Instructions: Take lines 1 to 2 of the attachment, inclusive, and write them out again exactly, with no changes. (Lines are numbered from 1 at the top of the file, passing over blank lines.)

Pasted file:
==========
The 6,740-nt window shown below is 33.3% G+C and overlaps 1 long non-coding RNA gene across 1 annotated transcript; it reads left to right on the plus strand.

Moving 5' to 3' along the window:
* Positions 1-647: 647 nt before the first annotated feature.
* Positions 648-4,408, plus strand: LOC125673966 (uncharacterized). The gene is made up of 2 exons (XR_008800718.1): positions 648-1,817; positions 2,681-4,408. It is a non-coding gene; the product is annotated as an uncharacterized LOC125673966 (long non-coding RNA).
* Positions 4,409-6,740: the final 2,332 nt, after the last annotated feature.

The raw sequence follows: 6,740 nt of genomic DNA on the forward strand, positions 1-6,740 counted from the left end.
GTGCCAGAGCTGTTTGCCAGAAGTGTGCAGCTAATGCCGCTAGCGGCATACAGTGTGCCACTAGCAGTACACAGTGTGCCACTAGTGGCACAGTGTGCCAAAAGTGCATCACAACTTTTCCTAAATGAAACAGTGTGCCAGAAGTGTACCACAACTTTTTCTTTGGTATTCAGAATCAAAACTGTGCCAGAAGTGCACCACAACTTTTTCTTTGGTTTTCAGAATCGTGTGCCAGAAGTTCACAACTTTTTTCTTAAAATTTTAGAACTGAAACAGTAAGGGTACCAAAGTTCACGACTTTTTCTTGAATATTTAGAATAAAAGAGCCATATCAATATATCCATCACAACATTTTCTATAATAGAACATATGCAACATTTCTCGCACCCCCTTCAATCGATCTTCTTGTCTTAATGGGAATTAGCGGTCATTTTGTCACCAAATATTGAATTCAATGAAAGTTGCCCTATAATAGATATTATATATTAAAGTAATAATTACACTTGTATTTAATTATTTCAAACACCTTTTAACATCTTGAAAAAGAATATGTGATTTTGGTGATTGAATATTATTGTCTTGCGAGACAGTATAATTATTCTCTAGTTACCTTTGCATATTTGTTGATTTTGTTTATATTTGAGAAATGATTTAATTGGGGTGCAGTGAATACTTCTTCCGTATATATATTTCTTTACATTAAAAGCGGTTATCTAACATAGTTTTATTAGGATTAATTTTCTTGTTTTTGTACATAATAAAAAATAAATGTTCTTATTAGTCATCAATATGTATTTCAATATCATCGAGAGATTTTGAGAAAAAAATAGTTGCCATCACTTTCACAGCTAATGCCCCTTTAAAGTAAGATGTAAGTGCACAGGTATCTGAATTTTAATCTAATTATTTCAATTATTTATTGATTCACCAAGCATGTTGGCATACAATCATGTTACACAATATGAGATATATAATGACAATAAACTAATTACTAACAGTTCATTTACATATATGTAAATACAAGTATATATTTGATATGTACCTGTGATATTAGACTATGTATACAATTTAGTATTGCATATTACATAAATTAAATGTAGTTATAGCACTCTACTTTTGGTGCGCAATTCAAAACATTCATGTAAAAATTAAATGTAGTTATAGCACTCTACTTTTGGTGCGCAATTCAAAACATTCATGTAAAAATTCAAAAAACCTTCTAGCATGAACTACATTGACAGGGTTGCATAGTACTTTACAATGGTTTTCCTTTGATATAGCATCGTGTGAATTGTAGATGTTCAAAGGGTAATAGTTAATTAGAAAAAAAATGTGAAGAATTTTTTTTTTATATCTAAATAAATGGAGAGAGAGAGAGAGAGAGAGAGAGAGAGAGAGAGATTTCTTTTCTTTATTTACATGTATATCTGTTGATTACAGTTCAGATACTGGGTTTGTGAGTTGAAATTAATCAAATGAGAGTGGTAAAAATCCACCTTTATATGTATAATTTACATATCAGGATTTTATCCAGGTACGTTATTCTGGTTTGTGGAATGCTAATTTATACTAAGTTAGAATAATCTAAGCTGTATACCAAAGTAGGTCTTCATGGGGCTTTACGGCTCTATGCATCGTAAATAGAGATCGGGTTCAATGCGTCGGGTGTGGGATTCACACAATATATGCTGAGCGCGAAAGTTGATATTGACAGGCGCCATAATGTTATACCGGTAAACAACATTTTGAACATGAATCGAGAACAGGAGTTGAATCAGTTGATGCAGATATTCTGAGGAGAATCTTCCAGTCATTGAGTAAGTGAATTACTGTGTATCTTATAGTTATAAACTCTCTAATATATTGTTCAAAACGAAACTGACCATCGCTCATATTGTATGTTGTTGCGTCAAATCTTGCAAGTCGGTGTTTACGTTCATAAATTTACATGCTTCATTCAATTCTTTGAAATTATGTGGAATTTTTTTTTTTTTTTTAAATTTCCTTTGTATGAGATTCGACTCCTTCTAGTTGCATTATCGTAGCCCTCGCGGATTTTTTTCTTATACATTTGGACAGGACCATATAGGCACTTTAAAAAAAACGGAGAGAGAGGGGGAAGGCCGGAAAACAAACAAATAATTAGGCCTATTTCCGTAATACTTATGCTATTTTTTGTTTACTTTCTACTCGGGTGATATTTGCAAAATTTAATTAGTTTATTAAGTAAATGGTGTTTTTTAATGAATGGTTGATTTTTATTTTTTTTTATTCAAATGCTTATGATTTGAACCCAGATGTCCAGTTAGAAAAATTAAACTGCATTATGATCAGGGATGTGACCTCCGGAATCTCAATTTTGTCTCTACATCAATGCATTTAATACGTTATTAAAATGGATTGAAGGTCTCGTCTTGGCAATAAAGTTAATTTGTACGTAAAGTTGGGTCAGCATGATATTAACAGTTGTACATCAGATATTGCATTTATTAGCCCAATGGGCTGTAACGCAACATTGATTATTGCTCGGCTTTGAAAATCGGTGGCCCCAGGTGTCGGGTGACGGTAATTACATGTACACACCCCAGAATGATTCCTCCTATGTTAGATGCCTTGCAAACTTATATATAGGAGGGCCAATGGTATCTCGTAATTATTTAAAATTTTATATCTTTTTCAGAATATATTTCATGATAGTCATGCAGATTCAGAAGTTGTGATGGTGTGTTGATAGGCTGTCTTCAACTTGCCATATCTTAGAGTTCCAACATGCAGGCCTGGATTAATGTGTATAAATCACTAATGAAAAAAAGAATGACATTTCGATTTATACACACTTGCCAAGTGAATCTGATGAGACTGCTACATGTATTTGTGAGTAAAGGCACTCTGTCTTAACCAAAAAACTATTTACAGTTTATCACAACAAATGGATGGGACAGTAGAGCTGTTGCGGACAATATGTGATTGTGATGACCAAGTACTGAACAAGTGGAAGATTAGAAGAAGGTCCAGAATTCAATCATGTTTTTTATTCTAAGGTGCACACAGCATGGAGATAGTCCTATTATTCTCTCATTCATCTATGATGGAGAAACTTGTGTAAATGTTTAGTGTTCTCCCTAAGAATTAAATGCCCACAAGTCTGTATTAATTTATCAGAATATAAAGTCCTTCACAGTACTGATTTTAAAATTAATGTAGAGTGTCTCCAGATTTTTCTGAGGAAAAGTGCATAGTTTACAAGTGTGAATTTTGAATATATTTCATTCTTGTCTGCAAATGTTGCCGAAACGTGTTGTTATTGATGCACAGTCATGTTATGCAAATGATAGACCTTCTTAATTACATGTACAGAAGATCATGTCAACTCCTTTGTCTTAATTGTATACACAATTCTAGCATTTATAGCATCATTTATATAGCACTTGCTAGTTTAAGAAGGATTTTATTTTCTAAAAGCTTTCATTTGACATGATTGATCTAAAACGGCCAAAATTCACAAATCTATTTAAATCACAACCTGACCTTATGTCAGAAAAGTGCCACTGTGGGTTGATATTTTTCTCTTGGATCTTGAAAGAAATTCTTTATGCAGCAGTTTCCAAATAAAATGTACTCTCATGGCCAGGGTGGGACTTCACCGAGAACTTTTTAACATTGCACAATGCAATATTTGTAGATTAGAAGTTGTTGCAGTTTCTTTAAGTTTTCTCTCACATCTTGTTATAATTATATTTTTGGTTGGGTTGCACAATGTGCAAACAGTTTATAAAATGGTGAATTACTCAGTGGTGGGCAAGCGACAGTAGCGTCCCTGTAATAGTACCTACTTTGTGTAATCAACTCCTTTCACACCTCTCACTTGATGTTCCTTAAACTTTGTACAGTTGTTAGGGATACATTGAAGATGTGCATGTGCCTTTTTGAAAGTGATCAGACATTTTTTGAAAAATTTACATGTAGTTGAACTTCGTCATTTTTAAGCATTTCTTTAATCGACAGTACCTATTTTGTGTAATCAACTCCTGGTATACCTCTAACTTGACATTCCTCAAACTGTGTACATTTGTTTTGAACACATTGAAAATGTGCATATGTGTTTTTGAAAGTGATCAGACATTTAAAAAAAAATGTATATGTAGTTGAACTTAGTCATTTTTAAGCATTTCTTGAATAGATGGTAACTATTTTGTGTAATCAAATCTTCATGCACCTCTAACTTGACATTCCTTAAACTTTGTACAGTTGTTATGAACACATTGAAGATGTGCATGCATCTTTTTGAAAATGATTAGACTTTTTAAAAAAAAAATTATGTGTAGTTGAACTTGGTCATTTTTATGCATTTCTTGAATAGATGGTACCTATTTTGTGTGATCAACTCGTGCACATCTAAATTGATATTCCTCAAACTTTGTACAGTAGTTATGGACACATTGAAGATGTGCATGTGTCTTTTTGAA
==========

The 6,740-nt window shown below is 33.3% G+C and overlaps 1 long non-coding RNA gene across 1 annotated transcript; it reads left to right on the plus strand.

Moving 5' to 3' along the window: